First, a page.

104 Survey Results: Survey Questions and Responses
While we fully expect our library to play a substantial role in supporting digital scholarship on a variety
of fronts (including but not limited to working with individual researchers, as well as collaborating
with academic departments), we do not think that a specifically bounded role can be fully defined. This
question is so dependent on local factors that we are strongly reluctant to try and provide a specific and
concrete answer.
With the changing nature of scholarship we only see an increase in the library’s role in advancing
scholarship in the digital era. To that end we will need to shift resources, understand knowledge gaps,
and address them accordingly.
31. Please enter any additional information regarding support for digital scholarship activities at
your library that may assist us in accurately analyzing the results of this survey. N=17
As mentioned, support for digital scholarship at Emory is provided by many entities across the
Libraries and Information Technology Services (LITS) enterprise. The Emory Libraries and the
Emory Center for Digital Scholarship partner closely on many projects and provide joint support for
a range of services. In addition to the library-specific positions noted in the document that support
digital scholarship, positions from ECDS that heavily support digital scholarship include a Digital Text
Specialist and a GIS Librarian position.
At a meta-level: As a fairly new AUL, I found that there was no single internal source of information for
me for this survey—mirroring the scattered nature of our activities. I asked three different departments
for input to this survey, and found the differences in their perspectives quite interesting as I compiled
them. (You may have noted different voices in our comments.) Thank you for the opportunity
to contribute!
Clear visions and goals are needed to let go of legacy library services to embrace digital scholarship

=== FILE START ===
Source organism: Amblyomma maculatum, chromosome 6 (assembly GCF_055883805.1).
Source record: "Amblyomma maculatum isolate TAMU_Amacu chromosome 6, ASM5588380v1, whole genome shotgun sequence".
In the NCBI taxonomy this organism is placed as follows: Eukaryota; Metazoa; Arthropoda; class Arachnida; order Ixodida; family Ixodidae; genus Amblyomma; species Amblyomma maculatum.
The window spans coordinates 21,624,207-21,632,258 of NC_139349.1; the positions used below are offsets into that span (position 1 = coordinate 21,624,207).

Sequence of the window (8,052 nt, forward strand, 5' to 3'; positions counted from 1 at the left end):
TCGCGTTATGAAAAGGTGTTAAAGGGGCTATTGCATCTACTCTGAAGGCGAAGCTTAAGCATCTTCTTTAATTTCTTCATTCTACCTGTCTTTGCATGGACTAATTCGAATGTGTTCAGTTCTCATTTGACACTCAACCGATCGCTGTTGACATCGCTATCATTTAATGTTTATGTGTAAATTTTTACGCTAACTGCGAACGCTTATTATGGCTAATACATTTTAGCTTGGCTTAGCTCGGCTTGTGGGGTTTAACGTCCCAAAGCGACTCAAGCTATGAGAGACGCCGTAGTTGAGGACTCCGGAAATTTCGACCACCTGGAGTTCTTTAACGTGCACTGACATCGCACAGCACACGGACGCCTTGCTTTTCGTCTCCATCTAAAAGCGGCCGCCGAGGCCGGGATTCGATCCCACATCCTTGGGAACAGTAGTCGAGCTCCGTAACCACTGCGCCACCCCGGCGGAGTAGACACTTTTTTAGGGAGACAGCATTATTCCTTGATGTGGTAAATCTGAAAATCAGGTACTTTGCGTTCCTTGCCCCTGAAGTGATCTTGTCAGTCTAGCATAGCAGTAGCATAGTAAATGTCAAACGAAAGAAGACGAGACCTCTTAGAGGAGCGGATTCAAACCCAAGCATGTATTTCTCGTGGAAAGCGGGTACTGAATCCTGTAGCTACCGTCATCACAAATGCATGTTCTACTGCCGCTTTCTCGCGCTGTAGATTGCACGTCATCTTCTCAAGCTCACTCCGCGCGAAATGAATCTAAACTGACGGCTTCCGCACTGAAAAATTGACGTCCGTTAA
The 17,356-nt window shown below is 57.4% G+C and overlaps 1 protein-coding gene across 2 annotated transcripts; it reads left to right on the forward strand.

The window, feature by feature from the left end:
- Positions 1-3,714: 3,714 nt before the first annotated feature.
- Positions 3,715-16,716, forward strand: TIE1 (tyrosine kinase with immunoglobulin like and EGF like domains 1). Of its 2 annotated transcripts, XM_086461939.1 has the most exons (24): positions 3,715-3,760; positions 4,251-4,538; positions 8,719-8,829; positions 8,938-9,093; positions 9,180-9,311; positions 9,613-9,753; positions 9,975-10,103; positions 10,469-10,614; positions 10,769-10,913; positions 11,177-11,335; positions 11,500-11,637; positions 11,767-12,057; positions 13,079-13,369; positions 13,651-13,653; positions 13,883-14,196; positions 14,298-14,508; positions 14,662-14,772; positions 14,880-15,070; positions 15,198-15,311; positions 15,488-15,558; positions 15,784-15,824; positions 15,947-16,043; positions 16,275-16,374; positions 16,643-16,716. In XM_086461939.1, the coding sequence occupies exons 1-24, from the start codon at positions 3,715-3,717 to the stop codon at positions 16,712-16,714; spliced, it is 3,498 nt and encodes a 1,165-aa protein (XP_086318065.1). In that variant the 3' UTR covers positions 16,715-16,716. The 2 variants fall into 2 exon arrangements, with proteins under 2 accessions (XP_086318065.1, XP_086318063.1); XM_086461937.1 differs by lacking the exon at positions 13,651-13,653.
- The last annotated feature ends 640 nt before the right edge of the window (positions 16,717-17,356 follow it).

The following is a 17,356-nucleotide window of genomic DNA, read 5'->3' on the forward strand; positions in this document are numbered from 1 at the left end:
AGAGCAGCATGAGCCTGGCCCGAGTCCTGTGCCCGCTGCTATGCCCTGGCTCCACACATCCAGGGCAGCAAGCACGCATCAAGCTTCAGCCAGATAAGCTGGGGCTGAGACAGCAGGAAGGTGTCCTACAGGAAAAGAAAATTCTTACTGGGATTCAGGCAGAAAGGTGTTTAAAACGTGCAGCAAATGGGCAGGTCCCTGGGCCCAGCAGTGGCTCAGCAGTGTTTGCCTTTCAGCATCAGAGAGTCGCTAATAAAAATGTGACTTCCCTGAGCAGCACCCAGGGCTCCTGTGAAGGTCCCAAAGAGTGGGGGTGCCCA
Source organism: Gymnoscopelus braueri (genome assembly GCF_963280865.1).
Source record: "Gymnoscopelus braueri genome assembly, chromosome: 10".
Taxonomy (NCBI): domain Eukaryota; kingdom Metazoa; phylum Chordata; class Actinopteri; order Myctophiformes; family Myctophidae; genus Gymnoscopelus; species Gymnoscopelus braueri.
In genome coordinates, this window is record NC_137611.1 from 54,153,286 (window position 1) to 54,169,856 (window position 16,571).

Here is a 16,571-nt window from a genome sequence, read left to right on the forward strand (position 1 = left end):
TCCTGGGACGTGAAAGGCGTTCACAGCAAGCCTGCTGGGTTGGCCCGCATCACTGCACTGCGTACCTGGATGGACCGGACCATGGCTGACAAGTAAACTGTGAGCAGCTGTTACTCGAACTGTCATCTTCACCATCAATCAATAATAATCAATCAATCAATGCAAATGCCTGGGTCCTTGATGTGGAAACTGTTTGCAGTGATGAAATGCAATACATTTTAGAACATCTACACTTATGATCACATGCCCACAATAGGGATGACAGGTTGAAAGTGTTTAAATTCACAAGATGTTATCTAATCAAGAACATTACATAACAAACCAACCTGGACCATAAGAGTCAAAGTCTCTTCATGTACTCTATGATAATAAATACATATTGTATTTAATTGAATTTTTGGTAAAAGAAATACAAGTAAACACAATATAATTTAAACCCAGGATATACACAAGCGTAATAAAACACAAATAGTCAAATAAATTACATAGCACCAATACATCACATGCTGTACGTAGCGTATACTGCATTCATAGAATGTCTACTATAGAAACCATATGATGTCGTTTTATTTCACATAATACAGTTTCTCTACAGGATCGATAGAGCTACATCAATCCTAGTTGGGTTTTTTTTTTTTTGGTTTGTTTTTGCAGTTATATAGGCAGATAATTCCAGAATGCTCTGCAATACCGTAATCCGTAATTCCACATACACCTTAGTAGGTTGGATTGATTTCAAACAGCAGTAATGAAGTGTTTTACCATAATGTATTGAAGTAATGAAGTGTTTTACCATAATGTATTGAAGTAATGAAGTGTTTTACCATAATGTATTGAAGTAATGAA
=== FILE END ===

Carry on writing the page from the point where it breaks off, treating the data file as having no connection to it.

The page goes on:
projects and partnerships. People are wearing too many hats to focus on DS. To build capacity, provide
a structure to allow staff to rotate in and out of digital scholarship projects.
DS skills are in high demand, and are transferable to other organizations and sectors. As a result, staff
turnover and recruitment are an ongoing challenge for sustainability and continuity of DS services.
I think it’s important to note that support does occur across the library, and that has served us well. We
could use some better coordination, which will be provided by the digital scholarship specialist.
Lessons learned: Libraries can be a neutral ground for discussing, learning, and producing digital
scholarship. ‘Tis better to frame digital scholarship engagement as research/pedagogy partnerships,
rather than service or support. Digital scholarship is scholarship, not service—faculty have fought
long and hard to gain this ground. We need to change our mindset and language to reflect such. If the
library is viewed as a service bureau (particularly if there are fees for services), there can be no true
collaboration or scholarly partnership. Libraries will miss opportunities for growth and development
and academic engagement in the community. Engage the anticipated community early in the thinking
process. This generates ownership, buy-in, and advocacy. Do not wait until you have the perfect design
or plan. Look for opportunities to involve people from around the library—spread knowledge and
expertise. Do not immediately seek ways to spend a lot of money. Technology, methods, and space are
all great as far as they go, but nothing trumps building community. Seek and use grants and external
funding for specific projects (or portions thereof) or seed money to achieve a new level or expansion.
Fund everything else with regular budget. Be creative. Doing the previous entry moves any effort in
digital scholarship into a sustainable future. Consider using parts of people’s time rather than creating
Previous Page Next Page